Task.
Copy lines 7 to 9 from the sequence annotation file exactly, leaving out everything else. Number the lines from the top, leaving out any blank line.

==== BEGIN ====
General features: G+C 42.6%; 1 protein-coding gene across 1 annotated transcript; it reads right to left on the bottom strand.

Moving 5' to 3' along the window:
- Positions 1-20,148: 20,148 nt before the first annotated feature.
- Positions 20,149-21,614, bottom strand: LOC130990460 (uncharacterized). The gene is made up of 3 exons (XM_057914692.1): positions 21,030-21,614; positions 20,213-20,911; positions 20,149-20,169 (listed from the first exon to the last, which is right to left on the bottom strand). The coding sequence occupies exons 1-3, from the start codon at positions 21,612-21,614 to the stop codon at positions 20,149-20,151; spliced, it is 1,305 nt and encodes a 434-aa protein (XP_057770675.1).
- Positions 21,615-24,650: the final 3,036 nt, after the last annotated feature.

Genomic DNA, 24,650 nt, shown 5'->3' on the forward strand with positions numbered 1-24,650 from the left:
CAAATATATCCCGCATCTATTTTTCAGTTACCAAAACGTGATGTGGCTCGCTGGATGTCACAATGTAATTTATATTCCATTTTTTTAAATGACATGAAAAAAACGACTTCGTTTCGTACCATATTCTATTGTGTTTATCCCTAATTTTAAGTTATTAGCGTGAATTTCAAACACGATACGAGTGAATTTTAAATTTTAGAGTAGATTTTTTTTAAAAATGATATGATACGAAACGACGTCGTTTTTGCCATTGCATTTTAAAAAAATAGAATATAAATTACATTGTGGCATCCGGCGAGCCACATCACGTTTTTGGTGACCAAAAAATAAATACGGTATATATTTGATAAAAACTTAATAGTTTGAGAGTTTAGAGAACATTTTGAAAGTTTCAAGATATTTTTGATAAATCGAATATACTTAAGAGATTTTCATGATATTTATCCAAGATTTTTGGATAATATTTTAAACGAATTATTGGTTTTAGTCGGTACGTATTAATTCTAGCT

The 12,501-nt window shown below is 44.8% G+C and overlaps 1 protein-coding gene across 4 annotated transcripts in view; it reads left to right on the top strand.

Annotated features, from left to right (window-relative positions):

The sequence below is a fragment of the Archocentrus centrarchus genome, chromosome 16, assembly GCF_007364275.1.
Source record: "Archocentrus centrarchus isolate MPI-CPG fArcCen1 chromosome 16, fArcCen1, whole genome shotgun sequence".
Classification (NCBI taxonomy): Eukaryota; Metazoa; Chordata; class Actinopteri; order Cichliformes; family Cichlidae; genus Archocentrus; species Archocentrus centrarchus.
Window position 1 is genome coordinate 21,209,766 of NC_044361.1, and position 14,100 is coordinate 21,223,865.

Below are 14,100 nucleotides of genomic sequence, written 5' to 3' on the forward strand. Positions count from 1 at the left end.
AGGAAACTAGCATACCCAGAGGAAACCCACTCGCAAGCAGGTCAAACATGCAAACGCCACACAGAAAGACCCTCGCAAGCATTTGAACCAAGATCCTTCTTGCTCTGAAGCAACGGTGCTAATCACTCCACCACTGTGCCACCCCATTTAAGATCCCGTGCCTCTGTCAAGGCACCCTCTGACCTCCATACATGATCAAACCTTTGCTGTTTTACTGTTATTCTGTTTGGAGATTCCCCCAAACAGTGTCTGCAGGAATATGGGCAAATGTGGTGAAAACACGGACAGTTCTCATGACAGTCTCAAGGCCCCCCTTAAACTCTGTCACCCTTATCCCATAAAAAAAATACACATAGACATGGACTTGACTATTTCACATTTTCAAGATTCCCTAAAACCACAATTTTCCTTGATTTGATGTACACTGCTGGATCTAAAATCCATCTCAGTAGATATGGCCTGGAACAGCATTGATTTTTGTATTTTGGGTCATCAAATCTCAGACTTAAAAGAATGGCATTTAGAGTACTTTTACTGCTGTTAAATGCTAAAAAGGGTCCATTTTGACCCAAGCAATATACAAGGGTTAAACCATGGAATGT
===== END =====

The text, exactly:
CAAATATATCCCGCATCTATTTTTCAGTTACCAAAACGTGATGTGGCTCGCTGGATGTCACAATGTAATTTATATTCCATTTTTTTAAATGACATGAAAAAAACGACTTCGTTTCGTACCATATTCTATTGTGTTTATCCCTAATTTTAAGTTATTAGCGTGAATTTCAAACACGATACGAGTGAATTTTAAATTTTAGAGTAGATTTTTTTTAAAAATGATATGATACGAAACGACGTCGTTTTTGCCATTGCATTTTAAAAAAATAGAATATAAATTACATTGTGGCATCCGGCGAGCCACATCACGTTTTTGGTGACCAAAAAATAAATACGGTATATATTTGATAAAAACTTAATAGTTTGAGAGTTTAGAGAACATTTTGAAAGTTTCAAGATATTTTTGATAAATCGAATATACTTAAGAGATTTTCATGATATTTATCCAAGATTTTTGGATAATATTTTAAACGAATTATTGGTTTTAGTCGGTACGTATTAATTCTAGCT

The 12,501-nt window shown below is 44.8% G+C and overlaps 1 protein-coding gene across 4 annotated transcripts in view; it reads left to right on the top strand.

Annotated features, from left to right (window-relative positions):